21. WatchingPreacher
    · July 5th, 2010 at 6:29 pm · Link

    “But my point is, our society seems to be moving further and further away from the idea that love is a valuable and good thing […]”

    I think I had a thought like this last week and it served as inspiration to the screenplay I am writing (entitled LOVE – A Science Story). It (eventually) explores a world where love does not exist anymore, as two scientist removed it from our feelings because it led to more grief and sadness than joy and happiness. The movie will focus first on these two scientists and their (pretty unhealthy) relationships, then skip to a hundred years later to see the long-term consequences of their actions.

    It’s a little scary that we live in a world where we can think these kind of thoughts.

  22. Karen
    · July 5th, 2010 at 9:42 pm · Link

    I enjoyed reading everyone’s viewpoints on the Twilight series. I actually read the whole series out of curiosity to see what all the ridiculousness was about. I have to admit, I actually liked them, tho I had issues with all the characters.

    The reason I liked them? I loved books like Rebecca and Jane Eyre growing up. Beaten down by life heroine arrives in isolated place & has to deal with troubled brooding man with secrets – tragic and yet somehow they fall in love …. there was something dark about those books that appealed to me. (I also love Edgar Allen Poe! Read Annabelle Lee…its so awesomely dark.) For some reason, this series reminded me of those old books, even in the writing style. Very old fashioned in a way, but with a supernatural creature twist.

    And actually, the books got me reading again (and devouring UF like a fiend). It was something that I’d had to put aside to raise my kid, and until I picked these up I didn’t realize how much I missed it.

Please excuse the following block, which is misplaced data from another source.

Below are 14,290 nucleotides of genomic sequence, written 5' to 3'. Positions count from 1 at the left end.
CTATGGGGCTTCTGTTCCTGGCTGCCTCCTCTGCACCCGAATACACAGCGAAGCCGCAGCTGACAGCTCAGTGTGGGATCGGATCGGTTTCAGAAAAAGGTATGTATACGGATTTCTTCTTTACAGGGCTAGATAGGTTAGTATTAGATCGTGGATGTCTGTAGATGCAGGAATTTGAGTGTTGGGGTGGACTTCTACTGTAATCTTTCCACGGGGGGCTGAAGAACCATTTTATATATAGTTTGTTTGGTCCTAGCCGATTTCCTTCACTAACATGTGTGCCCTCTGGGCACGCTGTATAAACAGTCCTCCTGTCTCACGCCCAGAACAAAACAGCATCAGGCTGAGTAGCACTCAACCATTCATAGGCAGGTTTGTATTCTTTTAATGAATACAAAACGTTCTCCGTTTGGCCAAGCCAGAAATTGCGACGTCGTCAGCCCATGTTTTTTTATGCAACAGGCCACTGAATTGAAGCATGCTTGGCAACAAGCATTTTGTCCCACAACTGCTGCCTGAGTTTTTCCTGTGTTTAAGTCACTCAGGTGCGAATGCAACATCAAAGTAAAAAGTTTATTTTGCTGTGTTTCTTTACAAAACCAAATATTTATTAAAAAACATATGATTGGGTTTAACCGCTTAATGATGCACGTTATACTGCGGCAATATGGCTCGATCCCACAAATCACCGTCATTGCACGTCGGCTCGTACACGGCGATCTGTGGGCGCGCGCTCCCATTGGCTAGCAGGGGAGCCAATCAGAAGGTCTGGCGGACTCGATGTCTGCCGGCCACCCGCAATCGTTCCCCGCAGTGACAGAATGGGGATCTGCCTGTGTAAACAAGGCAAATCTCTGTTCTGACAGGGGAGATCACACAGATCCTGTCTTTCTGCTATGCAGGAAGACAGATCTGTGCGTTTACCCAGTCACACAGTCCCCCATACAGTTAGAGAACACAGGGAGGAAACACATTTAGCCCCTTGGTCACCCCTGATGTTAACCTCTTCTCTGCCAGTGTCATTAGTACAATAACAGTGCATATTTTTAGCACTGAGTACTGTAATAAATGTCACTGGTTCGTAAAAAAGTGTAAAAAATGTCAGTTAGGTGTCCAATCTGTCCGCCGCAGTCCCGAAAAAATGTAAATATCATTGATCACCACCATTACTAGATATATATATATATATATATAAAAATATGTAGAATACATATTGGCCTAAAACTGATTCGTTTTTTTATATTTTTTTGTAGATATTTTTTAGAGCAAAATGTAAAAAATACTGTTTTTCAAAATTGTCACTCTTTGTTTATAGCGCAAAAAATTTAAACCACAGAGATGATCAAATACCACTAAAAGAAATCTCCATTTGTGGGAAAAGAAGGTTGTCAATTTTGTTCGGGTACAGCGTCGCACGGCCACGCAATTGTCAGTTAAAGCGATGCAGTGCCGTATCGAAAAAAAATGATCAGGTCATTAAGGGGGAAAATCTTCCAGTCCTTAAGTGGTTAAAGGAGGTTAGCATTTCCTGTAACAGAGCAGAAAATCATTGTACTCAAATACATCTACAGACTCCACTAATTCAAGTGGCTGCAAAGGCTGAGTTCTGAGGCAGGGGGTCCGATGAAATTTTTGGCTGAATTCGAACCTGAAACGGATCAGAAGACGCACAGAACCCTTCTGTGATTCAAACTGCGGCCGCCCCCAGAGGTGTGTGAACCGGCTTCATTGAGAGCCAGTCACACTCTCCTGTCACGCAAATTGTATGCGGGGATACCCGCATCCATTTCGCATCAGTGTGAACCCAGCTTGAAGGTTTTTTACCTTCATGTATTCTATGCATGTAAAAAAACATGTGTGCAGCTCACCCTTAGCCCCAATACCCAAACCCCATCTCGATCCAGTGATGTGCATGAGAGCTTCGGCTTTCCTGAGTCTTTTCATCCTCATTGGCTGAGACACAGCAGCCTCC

The thing that stood out to me – as creepy stalker as Edward was, both he and Jacob (and the Cullens in general) were ‘monsters’ trying to fit in as humans – Bella, on the other hand, was human but was striving to be a monster. To me, she was the monster in these books because she forced the monsters to make choices that took them away from ‘being human’ by her childish actions & she didn’t care. I thought the last book was ridiculous (fast growing vampy baby? and that’s how she turns? come on) but Bella being a perfect vampire from the minute she turned to me was absolutely fitting.

    Did I like Edward? No. But I didn’t like Jacob either. I didn’t think there was a really likeable character in the entire story … I agree it certainly doesn’t give teen girls a good relationship role model in any way. And I honestly don’t understand all the hype or fandom. But, I did enjoy the books.

  23. writtenwyrdd
    · July 9th, 2010 at 10:39 am · Link

    Hey, I ran across an old post of mine that has some relevant stuff in it. http://writtenwyrdd.typepad.com/writtenwyrdd/2009/10/the-bad-boy.html